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What is a sustainable supply chain?

A sustainable supply chain is designed around ethical, environmentally friendly, and socially responsible principles. Integrating sustainability into supply chain management aims to reduce potential negative impacts caused by the movement of raw materials and products through the supply chain.

Although there’s no firm consensus on what exactly constitutes a sustainable supply chain, the United National Global Compact initiative outlined ten core supply chain sustainability principles in their Practical Guide for Continuous Improvement, stating that businesses should:

  1. Support and respect the protection of internationally proclaimed human rights
  2. Make sure that they are not complicit in human rights abuses
  3. Uphold the freedom of association and the effective recognition of the right to collective bargaining
  4. Uphold the elimination of all forms of forced and compulsory labor
  5. Uphold the effective abolition of child labor
  6. Uphold the elimination of discrimination in respect of employment and occupation
  7. Support a precautionary approach to environmental challenges
  8. Undertake initiatives to promote greater environmental responsibility
  9. Encourage the development and diffusion of environmentally friendly technologies
  10. Work against corruption in all its forms, including extortion and bribery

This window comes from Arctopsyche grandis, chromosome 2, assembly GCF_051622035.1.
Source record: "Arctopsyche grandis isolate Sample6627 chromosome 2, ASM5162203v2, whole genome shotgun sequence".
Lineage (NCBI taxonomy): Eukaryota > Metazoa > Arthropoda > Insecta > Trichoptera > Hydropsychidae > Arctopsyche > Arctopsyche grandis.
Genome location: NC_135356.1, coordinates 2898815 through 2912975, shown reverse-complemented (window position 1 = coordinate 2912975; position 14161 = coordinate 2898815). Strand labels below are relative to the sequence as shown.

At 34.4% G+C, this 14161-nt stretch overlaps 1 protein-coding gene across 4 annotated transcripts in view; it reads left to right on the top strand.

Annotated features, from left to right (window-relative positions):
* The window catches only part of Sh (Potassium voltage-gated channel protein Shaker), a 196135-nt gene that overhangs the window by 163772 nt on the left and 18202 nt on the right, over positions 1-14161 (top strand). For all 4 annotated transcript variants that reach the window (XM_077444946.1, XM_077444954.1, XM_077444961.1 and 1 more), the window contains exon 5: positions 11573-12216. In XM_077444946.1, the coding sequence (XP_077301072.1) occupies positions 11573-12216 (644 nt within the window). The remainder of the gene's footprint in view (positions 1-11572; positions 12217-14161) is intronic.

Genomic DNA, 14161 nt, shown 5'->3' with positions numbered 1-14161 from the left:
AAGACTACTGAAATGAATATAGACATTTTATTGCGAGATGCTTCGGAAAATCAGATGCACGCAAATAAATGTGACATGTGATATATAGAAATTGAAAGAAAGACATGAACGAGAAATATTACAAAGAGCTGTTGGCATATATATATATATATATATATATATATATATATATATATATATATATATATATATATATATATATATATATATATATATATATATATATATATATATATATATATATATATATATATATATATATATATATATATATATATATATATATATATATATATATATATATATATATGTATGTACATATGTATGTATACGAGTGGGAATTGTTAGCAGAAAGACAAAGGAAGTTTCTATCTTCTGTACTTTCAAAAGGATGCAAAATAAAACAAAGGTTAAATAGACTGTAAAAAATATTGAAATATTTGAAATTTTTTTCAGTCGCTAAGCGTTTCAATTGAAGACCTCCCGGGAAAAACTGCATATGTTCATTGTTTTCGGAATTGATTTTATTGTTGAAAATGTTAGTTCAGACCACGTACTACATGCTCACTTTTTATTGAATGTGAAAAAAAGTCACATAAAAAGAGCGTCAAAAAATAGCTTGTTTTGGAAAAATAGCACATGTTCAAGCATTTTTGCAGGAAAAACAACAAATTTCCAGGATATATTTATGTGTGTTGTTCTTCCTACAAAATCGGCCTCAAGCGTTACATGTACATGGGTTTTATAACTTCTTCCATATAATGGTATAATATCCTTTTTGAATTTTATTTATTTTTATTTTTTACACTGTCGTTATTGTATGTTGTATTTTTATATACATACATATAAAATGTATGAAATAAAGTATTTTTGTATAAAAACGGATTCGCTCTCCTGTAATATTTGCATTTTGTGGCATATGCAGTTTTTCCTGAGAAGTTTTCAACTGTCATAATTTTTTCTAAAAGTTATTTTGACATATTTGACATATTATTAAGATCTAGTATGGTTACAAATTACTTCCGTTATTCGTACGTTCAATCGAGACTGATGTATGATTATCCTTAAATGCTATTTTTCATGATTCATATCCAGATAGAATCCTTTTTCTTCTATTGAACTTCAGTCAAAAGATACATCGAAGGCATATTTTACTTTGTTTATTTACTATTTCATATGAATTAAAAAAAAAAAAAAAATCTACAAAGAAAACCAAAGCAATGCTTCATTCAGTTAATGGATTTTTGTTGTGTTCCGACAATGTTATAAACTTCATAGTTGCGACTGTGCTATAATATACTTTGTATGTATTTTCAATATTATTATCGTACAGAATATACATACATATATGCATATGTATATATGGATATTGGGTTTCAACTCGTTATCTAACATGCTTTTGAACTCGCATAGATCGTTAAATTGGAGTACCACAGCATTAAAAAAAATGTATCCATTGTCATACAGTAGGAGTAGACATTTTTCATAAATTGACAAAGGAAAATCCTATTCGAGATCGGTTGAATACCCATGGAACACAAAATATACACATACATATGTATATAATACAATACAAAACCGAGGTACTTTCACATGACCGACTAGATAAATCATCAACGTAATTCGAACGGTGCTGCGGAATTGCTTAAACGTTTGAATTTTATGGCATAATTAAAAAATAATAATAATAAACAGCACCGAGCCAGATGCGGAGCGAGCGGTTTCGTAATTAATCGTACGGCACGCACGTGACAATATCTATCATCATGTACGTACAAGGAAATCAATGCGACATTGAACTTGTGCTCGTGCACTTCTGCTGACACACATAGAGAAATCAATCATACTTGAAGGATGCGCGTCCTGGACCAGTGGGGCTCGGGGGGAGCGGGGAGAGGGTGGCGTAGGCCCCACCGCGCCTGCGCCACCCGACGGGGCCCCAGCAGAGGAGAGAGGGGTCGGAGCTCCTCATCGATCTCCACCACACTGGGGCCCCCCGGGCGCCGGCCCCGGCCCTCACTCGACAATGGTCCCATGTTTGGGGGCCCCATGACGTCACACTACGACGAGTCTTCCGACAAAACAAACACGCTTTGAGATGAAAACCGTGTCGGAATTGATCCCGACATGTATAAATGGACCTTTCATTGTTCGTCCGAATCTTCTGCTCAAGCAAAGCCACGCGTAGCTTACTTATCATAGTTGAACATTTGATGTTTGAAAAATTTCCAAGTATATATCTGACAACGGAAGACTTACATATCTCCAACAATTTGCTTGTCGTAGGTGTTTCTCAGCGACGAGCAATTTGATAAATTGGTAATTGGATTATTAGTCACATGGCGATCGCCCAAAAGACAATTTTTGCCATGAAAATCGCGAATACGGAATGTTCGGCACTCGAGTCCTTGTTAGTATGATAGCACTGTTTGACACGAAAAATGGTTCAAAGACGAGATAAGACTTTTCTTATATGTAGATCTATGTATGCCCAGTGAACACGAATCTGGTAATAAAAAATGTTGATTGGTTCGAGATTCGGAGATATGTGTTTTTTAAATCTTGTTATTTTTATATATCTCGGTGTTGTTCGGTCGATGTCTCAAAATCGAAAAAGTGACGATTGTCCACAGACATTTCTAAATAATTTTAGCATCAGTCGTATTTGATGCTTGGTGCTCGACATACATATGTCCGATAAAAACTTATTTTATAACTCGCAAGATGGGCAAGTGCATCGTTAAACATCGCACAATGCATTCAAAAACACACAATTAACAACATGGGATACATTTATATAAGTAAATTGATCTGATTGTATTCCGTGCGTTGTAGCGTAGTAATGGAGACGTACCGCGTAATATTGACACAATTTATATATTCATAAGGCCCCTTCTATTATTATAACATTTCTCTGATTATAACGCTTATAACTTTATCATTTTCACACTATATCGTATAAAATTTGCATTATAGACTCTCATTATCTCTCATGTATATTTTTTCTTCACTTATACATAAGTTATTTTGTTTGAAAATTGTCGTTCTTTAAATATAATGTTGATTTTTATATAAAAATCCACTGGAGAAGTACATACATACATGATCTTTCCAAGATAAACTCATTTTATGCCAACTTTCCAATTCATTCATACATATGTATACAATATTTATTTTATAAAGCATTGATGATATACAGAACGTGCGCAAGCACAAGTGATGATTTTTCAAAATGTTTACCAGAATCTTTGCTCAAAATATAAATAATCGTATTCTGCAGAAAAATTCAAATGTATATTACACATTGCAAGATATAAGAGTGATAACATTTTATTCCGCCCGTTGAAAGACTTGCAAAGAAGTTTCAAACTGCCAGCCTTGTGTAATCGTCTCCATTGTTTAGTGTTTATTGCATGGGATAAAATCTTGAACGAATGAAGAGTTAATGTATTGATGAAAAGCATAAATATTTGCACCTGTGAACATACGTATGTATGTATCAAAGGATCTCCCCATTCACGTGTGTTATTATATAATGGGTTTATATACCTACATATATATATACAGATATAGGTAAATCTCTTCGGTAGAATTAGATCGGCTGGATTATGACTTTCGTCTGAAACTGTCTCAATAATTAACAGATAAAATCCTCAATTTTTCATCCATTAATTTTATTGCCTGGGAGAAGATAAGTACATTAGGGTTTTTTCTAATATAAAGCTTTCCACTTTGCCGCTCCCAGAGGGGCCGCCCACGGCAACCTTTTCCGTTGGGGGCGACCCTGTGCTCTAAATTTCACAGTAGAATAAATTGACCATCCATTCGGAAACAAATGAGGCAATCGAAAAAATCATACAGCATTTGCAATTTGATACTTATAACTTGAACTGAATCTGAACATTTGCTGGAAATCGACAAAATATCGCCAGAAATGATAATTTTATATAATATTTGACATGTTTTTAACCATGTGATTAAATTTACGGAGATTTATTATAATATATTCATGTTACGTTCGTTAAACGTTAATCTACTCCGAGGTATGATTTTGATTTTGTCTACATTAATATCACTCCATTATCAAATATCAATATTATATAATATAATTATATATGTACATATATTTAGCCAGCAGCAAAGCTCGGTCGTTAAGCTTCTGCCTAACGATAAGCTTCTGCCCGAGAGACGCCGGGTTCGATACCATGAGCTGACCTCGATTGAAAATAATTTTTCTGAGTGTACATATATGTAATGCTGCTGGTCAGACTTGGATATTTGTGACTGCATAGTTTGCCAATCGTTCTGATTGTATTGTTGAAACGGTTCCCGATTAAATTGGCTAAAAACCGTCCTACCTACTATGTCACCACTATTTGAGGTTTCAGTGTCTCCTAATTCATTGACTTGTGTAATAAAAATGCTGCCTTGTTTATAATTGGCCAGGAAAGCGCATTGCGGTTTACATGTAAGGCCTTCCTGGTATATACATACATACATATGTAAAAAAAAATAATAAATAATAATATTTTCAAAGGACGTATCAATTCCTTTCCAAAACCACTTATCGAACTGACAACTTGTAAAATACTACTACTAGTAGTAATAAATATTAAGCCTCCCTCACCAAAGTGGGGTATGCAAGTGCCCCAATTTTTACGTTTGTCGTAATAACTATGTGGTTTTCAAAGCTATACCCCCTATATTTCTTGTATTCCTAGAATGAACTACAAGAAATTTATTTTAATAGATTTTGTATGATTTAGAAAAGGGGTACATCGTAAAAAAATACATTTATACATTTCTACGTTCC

However, what a sustainable supply chain actually looks like depends on each business’s approach to the task. Some businesses aim to reduce negative impacts in a specific area, like greenhouse gas emissions. Others take a broader view, aiming to improve sustainability at large.

There are diverse ways businesses can go about improving supply chain sustainability, including:

  • Reviewing suppliers based on their sustainable practices
  • Reducing inefficiencies in transportation to decrease carbon emissions
  • Using more recyclable materials in materials and goods packaging
  • Committing to responsible handling of manufacturing waste products
  • Ensuring all suppliers in the supply chain are paid fairly

By focusing on sustainable supply chain practices, businesses can mitigate or minimize any detrimental effects their supply chain has on the world. In most cases, however, supply chain sustainability efforts aren’t designed solely to reduce negative external impacts but also to ensure the long-term efficiency of the supply chain itself.

Sustainable supply chains vs green or ethical supply chains

Sustainable supply chains are somewhat similar to green supply chains and ethical supply chains, but there are some key differences between the three terms.

Green supply chains tend to focus primarily on adherence to environmental principles. They are designed to reduce environmental impacts like pollution, emissions, water usage, and deforestation caused by supply chain operations but might not factor in social or ethical issues.